Stephen Prince provides an interesting commentary track for the film. He gives a large amount of information about the history and influence of the Noh art form on Kurosawa. Noh is one of the oldest forms of Japanese theater in which actors portray characters using masks and elaborate costumes. Prince also offers his opinion as the film’s subtext and why 20 minutes were cut out of the original released but is thankfully restored in this release of the film.
Lucas, Coppola and Kurosawa is a 20 minute featurette that interviews George Lucas and Francis Ford Coppola on their experiences in film school and how they were both influenced greatly by Kurosawa. I was surprised to learn that Shintaro Katsu, famous for his portrayal of Zatoichi in several films was initially cast as the role of Shingen/Kagemusha but Kurosawa considered him too much of a loose cannon and recast the role with Tatsuya Nakadai. Both Lucas and Coppola reflect on the casting change and talk about what it was like to work with one of their cinematic heroes. A thoroughly enjoyable and informative featurette.
Another installment of the documentary series Akira Kurosawa: It is Wonderful to Create is included here and clocks in at over 40 minutes. This installment concerns the production of Kagemusha and interviews several members of the cast and discusses Lucas’s and Coppola’s assistance in getting financing for Kurosawa to make the film.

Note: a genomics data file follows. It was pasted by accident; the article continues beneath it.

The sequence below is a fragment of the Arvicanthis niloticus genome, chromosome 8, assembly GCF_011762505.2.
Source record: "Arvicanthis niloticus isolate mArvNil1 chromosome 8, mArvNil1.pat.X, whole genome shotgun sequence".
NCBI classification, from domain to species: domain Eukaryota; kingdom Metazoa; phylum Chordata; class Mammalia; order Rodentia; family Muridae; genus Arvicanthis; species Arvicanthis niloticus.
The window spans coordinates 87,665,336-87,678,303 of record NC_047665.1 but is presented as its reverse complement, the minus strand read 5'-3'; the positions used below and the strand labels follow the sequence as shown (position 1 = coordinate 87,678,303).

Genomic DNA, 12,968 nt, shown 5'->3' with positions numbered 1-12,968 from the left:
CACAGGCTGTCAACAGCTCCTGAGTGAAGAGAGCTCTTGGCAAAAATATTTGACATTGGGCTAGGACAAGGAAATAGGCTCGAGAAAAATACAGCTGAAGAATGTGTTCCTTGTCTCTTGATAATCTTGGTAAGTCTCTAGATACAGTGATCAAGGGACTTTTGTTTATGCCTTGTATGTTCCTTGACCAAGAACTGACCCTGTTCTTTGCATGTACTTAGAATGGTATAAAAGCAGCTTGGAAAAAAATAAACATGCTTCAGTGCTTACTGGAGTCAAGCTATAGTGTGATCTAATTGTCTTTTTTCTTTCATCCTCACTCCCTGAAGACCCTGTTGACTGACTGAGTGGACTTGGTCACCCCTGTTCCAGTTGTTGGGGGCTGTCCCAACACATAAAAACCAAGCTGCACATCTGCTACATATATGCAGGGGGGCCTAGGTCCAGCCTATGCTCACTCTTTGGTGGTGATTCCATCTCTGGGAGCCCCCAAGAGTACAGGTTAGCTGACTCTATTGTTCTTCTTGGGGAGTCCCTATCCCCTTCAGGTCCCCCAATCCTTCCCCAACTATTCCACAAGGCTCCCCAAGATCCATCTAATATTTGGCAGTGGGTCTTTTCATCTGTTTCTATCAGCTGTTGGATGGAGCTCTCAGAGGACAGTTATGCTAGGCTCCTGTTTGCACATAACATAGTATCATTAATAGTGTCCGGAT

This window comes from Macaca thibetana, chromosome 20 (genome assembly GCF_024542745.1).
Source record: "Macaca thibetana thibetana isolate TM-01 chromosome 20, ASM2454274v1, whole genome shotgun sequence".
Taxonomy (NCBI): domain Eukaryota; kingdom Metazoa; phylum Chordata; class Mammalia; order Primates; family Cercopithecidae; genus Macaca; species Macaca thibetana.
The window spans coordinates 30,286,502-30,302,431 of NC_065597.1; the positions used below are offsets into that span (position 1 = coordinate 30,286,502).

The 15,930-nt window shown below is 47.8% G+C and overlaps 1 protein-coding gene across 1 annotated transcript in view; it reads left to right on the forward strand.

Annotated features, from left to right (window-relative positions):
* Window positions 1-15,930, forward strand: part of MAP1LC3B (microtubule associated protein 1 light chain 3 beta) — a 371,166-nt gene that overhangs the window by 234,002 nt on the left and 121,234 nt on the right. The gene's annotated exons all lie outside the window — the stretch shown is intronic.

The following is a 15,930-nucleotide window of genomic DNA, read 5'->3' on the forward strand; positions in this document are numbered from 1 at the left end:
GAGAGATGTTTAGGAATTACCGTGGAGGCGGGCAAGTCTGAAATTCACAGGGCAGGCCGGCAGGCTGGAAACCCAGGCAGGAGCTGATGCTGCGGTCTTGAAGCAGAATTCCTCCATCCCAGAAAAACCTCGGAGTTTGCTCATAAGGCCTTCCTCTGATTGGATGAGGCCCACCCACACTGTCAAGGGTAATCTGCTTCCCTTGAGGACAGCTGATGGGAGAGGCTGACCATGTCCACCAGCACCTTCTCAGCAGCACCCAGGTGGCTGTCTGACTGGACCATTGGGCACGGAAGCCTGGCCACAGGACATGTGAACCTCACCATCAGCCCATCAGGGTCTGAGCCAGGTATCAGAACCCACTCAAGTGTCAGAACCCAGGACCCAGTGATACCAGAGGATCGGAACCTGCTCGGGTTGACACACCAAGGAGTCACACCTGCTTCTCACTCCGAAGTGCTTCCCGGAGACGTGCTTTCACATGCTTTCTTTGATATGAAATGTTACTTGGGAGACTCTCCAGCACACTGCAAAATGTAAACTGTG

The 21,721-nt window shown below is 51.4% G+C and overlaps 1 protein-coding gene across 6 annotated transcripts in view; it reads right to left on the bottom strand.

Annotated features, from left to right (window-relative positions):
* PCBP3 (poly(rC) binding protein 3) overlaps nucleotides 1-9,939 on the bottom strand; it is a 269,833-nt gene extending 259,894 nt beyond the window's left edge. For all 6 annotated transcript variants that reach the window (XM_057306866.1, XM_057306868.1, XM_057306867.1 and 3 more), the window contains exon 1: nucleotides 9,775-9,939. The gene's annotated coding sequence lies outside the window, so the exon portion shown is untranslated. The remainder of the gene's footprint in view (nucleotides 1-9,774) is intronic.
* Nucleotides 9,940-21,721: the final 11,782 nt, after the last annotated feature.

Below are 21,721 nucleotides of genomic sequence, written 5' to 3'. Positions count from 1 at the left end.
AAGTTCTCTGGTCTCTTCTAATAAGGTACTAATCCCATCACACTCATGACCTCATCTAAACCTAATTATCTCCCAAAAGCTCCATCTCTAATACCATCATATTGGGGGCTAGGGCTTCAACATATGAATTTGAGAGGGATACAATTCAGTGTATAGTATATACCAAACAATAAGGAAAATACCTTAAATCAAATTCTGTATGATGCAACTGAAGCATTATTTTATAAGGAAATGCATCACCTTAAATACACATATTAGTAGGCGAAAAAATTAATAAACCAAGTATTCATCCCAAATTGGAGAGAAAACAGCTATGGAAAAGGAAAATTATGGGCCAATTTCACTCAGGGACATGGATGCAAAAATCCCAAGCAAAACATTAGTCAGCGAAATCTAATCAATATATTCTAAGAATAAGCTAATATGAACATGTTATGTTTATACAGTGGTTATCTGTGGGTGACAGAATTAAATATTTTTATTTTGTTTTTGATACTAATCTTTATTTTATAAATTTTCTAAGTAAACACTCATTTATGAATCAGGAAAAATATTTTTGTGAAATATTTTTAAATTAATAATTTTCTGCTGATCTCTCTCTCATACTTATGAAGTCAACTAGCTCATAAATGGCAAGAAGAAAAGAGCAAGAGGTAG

Image: Kurosawa’s Continuity comes in a over 40 minutes and is essentially condenses the story Kagemusha, utilizes audio from the film and tells the story of the film using storyboards drawn and painted by Kurosawa himself. It is a fascinating featurette.
A Vision Realized is a side by side comparison of 24 storyboards with shots from the final film.
The inclusion of 5 television ads for Suntory Whiskey that starred Kurosawa and were shot on the set of Kagemusha is an excellent inclusion. Coppola himself starred in a few of these ads and they are a must see for Kurosawa fans as they show him in action on the set of the film and sipping whiskey to boot.
If all of this wasn’t enough, there is also a 48-page booklet featuring a new essay by scholar Peter Grilli, a reprinted 1981 interview with Kurosawa by renowned critic Tony Rayns, and biographical sketches by Japanese film historian Donald Richie.
Overall, an absolutely first rate presentation of a classic film.
Overall (Not An Average) 10/10
The Movie 9.5/10
The Video 9/10
The Audio 8/10
The Packaging and Bonus Features 10/10
Overall (Not An Average) 9.5/10